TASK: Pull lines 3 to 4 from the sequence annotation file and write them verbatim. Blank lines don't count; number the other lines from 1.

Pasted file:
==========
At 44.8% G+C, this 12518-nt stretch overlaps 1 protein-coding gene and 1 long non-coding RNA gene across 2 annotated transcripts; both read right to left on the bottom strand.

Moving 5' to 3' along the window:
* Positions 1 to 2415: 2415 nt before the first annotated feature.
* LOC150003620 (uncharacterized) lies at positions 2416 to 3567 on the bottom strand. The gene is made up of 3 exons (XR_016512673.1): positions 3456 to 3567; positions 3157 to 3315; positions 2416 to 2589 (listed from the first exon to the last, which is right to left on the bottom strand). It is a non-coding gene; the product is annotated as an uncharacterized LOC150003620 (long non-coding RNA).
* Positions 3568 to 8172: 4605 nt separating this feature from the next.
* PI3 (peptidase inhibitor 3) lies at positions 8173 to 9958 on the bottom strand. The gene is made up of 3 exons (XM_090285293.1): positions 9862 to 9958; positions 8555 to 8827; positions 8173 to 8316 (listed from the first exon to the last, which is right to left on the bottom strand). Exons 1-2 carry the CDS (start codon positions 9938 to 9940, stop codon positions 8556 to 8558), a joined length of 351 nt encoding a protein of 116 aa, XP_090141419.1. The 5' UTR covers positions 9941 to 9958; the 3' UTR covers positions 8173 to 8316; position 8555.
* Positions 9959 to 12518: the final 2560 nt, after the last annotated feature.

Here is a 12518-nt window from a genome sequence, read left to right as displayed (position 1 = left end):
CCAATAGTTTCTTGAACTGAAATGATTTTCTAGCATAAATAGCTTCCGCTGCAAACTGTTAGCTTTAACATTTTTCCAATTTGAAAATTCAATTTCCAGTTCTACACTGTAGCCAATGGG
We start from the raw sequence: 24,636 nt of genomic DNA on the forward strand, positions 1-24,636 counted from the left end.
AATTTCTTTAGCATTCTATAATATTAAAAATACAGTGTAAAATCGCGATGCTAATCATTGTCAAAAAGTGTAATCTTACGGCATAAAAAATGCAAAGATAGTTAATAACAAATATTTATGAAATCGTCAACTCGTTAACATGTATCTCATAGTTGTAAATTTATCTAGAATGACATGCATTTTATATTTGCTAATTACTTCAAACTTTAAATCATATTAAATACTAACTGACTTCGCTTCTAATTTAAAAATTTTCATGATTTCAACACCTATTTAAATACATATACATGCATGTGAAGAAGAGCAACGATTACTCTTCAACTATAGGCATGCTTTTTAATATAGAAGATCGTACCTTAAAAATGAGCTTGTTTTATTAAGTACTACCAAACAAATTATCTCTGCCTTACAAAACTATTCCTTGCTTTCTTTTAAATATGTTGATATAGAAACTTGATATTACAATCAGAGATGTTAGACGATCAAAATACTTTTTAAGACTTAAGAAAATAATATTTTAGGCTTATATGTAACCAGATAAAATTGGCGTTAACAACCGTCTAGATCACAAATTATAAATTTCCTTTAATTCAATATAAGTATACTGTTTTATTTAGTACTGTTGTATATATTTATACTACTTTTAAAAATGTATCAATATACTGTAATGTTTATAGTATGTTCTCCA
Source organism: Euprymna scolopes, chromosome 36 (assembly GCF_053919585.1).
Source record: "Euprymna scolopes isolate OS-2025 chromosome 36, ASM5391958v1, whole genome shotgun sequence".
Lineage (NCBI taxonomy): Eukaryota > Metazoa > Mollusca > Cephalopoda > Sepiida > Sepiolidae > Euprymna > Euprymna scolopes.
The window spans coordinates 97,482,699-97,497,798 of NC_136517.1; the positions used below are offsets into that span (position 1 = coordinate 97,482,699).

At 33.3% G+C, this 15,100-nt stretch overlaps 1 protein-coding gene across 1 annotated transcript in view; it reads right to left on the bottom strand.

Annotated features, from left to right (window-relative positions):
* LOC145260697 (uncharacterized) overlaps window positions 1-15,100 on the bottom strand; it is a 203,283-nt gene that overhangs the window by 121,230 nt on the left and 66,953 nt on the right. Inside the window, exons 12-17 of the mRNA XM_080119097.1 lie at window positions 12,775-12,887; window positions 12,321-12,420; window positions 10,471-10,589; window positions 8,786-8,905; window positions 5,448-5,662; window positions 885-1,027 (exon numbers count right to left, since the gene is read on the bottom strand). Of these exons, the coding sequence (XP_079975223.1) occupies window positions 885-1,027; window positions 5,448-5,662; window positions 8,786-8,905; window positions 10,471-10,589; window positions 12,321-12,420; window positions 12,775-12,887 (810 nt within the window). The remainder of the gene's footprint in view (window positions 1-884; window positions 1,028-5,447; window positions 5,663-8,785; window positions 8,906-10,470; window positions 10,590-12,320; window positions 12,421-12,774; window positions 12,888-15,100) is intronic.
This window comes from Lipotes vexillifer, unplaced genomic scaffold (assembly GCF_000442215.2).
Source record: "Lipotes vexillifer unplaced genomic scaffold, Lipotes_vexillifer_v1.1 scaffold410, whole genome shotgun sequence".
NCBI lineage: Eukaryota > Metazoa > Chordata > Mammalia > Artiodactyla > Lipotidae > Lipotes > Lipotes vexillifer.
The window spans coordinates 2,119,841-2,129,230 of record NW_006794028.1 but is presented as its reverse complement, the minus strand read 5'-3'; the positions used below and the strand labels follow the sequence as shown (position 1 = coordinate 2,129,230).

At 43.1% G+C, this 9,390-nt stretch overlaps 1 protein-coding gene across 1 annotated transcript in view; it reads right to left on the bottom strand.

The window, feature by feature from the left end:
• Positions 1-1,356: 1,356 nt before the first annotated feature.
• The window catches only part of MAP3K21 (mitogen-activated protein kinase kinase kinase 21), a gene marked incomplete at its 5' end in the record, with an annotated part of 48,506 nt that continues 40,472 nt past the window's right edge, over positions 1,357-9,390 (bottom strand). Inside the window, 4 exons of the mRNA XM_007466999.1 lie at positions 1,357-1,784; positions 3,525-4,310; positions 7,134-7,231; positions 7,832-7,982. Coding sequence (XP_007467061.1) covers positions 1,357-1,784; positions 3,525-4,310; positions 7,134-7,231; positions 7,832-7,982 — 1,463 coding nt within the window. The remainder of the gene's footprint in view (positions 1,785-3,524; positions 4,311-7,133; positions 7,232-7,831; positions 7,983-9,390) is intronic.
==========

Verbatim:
* Positions 1 to 2415: 2415 nt before the first annotated feature.
* LOC150003620 (uncharacterized) lies at positions 2416 to 3567 on the bottom strand. The gene is made up of 3 exons (XR_016512673.1): positions 3456 to 3567; positions 3157 to 3315; positions 2416 to 2589 (listed from the first exon to the last, which is right to left on the bottom strand). It is a non-coding gene; the product is annotated as an uncharacterized LOC150003620 (long non-coding RNA).